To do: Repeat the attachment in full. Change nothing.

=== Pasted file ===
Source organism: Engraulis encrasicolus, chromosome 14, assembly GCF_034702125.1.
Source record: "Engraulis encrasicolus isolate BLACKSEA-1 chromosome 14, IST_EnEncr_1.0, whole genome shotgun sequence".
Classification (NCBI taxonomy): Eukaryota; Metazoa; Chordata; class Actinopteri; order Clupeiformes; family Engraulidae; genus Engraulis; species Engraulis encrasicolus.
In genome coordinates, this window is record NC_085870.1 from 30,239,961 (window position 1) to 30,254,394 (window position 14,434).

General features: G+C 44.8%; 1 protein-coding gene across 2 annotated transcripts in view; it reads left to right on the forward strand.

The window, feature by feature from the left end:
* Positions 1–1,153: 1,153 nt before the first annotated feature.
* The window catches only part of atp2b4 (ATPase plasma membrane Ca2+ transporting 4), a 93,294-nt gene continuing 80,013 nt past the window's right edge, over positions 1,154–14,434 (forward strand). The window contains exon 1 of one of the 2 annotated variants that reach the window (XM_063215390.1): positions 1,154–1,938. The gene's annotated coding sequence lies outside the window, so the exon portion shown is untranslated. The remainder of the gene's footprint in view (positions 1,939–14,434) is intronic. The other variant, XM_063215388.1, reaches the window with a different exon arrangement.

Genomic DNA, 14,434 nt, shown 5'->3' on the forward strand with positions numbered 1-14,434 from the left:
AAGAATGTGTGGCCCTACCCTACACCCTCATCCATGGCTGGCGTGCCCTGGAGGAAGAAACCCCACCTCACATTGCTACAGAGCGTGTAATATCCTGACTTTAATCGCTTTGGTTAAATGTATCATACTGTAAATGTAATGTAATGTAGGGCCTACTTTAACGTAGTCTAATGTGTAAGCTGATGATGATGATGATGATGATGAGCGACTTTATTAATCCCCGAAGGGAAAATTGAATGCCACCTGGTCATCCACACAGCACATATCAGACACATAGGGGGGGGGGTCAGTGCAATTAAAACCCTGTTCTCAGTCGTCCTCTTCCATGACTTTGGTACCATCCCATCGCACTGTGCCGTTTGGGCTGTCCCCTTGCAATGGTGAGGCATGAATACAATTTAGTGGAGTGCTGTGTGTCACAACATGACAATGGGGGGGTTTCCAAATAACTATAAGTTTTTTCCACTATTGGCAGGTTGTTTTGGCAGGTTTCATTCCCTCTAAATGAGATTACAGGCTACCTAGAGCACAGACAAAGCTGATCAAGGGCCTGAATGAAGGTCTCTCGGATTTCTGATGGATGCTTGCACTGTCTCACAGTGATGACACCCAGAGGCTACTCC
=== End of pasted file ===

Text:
Source organism: Engraulis encrasicolus, chromosome 14, assembly GCF_034702125.1.
Source record: "Engraulis encrasicolus isolate BLACKSEA-1 chromosome 14, IST_EnEncr_1.0, whole genome shotgun sequence".
Classification (NCBI taxonomy): Eukaryota; Metazoa; Chordata; class Actinopteri; order Clupeiformes; family Engraulidae; genus Engraulis; species Engraulis encrasicolus.
In genome coordinates, this window is record NC_085870.1 from 30,239,961 (window position 1) to 30,254,394 (window position 14,434).

General features: G+C 44.8%; 1 protein-coding gene across 2 annotated transcripts in view; it reads left to right on the forward strand.

The window, feature by feature from the left end:
* Positions 1–1,153: 1,153 nt before the first annotated feature.
* The window catches only part of atp2b4 (ATPase plasma membrane Ca2+ transporting 4), a 93,294-nt gene continuing 80,013 nt past the window's right edge, over positions 1,154–14,434 (forward strand). The window contains exon 1 of one of the 2 annotated variants that reach the window (XM_063215390.1): positions 1,154–1,938. The gene's annotated coding sequence lies outside the window, so the exon portion shown is untranslated. The remainder of the gene's footprint in view (positions 1,939–14,434) is intronic. The other variant, XM_063215388.1, reaches the window with a different exon arrangement.

Genomic DNA, 14,434 nt, shown 5'->3' on the forward strand with positions numbered 1-14,434 from the left:
AAGAATGTGTGGCCCTACCCTACACCCTCATCCATGGCTGGCGTGCCCTGGAGGAAGAAACCCCACCTCACATTGCTACAGAGCGTGTAATATCCTGACTTTAATCGCTTTGGTTAAATGTATCATACTGTAAATGTAATGTAATGTAGGGCCTACTTTAACGTAGTCTAATGTGTAAGCTGATGATGATGATGATGATGATGAGCGACTTTATTAATCCCCGAAGGGAAAATTGAATGCCACCTGGTCATCCACACAGCACATATCAGACACATAGGGGGGGGGGTCAGTGCAATTAAAACCCTGTTCTCAGTCGTCCTCTTCCATGACTTTGGTACCATCCCATCGCACTGTGCCGTTTGGGCTGTCCCCTTGCAATGGTGAGGCATGAATACAATTTAGTGGAGTGCTGTGTGTCACAACATGACAATGGGGGGGTTTCCAAATAACTATAAGTTTTTTCCACTATTGGCAGGTTGTTTTGGCAGGTTTCATTCCCTCTAAATGAGATTACAGGCTACCTAGAGCACAGACAAAGCTGATCAAGGGCCTGAATGAAGGTCTCTCGGATTTCTGATGGATGCTTGCACTGTCTCACAGTGATGACACCCAGAGGCTACTCC